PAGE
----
Revisiting the Iron Rooster

I’d been sitting on a story for 20 years — the story of my life’s greatest adventure so far (outside of getting married and having kids, of course) — when I finally had a good opportunity to tell it. It’s the story of riding the trans-Siberian railway in the winter of 1991, right at the historical fault line where the Soviet Union died and a new China was born. My audience for this telling, on January 18, 2012, was about 60 or so residents at the Wake Robin Lifecare Community in Shelburne, Vermont. I told them my story in about 45 minutes of continuous talking, punctuated with slides. They seemed receptive.

Now I’m trying to figure out how to tell the story digitally, maybe with interactivity (of a different sort than that interactivity innate to the oral telling). There are a lot of directions in which I could take it, but its most compelling element, at least based on the Wake Robin reception, is the story’s central character: the enigmatic Cai Jun (below), with whom my traveling companion and I shared a small train compartment for almost six days straight. I’m eager to tell his story, inasmuch as I can. Meantime, if you see him, would you please tell him that I’m looking for him?

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Simply Inspired

Thanks to a good friend for sending this amazing video of Japanese women covering a post-punk song from a British group named for corrupt Chinese revolutionaries.

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An Anecdote Analyzed: “The Name of One’s Cat”

Collected: November 15, 2009, 9:50 a.m.

Setting: Golf course

Narrator: Male, 45, Caucasian

Audience: One Caucasian male, 45

Topic: The name of one’s cat

Bacon, the cat

Transition: NA

Opening Strategy: The storyteller proclaims the topic of the story with an arresting statement to the effect of “Here’s what I had to do regarding my cat.”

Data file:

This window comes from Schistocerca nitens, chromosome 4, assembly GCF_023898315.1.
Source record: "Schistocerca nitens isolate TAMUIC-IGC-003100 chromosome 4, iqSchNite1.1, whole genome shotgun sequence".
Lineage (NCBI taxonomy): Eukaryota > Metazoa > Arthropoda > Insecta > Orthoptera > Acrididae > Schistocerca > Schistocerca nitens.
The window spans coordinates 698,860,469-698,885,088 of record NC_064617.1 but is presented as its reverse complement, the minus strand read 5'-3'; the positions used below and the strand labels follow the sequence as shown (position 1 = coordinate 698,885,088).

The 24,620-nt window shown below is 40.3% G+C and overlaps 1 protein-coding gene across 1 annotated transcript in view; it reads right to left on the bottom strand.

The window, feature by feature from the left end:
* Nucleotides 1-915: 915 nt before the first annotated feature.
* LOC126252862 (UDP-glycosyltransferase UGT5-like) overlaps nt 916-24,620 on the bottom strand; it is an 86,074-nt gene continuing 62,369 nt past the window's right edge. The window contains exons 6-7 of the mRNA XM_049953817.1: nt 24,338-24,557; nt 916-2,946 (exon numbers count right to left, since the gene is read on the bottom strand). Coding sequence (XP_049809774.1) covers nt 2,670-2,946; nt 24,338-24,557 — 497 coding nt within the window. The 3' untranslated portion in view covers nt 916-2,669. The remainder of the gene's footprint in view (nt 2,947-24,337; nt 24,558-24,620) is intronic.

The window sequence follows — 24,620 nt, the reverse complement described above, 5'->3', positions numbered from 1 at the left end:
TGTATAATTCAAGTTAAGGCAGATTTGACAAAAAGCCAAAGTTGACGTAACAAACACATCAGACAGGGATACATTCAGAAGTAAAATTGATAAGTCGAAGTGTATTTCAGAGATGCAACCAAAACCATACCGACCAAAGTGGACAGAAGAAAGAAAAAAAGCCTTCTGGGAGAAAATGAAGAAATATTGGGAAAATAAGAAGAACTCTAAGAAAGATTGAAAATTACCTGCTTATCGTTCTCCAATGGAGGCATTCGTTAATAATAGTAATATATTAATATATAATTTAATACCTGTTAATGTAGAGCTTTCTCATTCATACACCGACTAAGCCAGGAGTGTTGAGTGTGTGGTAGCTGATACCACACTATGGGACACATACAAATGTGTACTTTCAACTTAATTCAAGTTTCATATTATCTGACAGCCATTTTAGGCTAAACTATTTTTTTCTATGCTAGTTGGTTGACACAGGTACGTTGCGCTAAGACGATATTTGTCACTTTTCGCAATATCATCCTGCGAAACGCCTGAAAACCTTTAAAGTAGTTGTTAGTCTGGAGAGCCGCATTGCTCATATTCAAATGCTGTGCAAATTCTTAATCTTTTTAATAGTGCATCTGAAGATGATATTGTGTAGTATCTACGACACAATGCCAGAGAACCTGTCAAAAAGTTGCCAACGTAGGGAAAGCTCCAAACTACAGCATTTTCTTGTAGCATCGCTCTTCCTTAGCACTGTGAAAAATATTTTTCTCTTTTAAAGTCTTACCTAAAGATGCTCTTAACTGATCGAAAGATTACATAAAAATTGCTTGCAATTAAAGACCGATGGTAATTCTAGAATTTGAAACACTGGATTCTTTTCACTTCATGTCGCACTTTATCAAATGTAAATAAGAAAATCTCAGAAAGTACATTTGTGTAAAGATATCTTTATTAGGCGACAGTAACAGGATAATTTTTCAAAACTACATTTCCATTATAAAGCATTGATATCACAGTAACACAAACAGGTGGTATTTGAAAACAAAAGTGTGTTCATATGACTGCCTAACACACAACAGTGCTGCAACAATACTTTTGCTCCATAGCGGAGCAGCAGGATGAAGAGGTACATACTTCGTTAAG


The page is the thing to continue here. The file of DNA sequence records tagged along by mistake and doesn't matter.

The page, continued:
Exposition: The story begins in the recent historical past, whichframes the narrative, with the storyteller relaying the events of a recent visit to a veterinarian with his cat. During the visit, the veterinarian inquires as to the cat’s name, the answer to which becomes the central conflict in this story.

Rising Action: The story shifts to the more distant historical past, and to another state, when the storyteller’s cat was routinely brought to the veterinarian by another caregiver, the storyteller’s romantic partner, who did not share the storyteller’s name. Hence, the cat’s last name is different from its current owner’s (i.e., the storyteller’s).

Climax: The storyteller expresses annoyance that his cat officially has a last name other than his own.

Falling Action: The storyteller announces, with clear dismay, the cat’s official first and last names.

Denouement: The storyteller ends the story with a statement to the effect of “So, this is what I have to deal with.”

Review:
I. Arresting statement
II. Opening frame: recent historical past
III. Central conflict introduced
IV. Rising action in more distant historical past
V. Climax: expression of annoyance
VI. Commentary on the outcome of the climax: dismay
VII. Closing frame: present state of affairs

Paralingual Cues: The storyteller makes frequent use of hands to indicate a general state of exasperation, often directing them, as if accusatorily, at the sky and off in various directions.

Interruptions: NA

Comments: The story seems designed as a report on the teller’s state of mind regarding his pet, perhaps as a metaphorical statement on his condition, and on the human condition more generally, which finds us responsible for pets that, notwithstanding their companionability, remind us of those of our own species who fail us in this regard.

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Interactive Storytelling: The Next Fronteir?

Facade - Interactive Story

I recently had the opportunity to meet and converse with pioneering electronic game programmer and designer Chris Crawford. Crawford, who began his career with Atari in the late 1970s, was on the campus ofChamplain College in Burlington, Vermont, where I teach interactive storytelling, among other (less amusing) subjects. In an open exchange with faculty, and later in a presentation to the larger campus community, he shared a thumbnail history of the game industry—the “games” (plural) industry, in his words—and his current thinking on where electronic games might be heading.

That’s not entirely accurate. Crawford, at this stage in his career, is avowedly more interested in interactive storytelling than in electronic games per se. And there is a difference, in his view. “Games are about things,” he said. “Entertainment is about people.” He expresses his preference for the latter in his efforts to create, through his organization Storytron.com, computer-based experiences that offer users/players entertaining character interactions in scenarios that develop in response to user/player choices.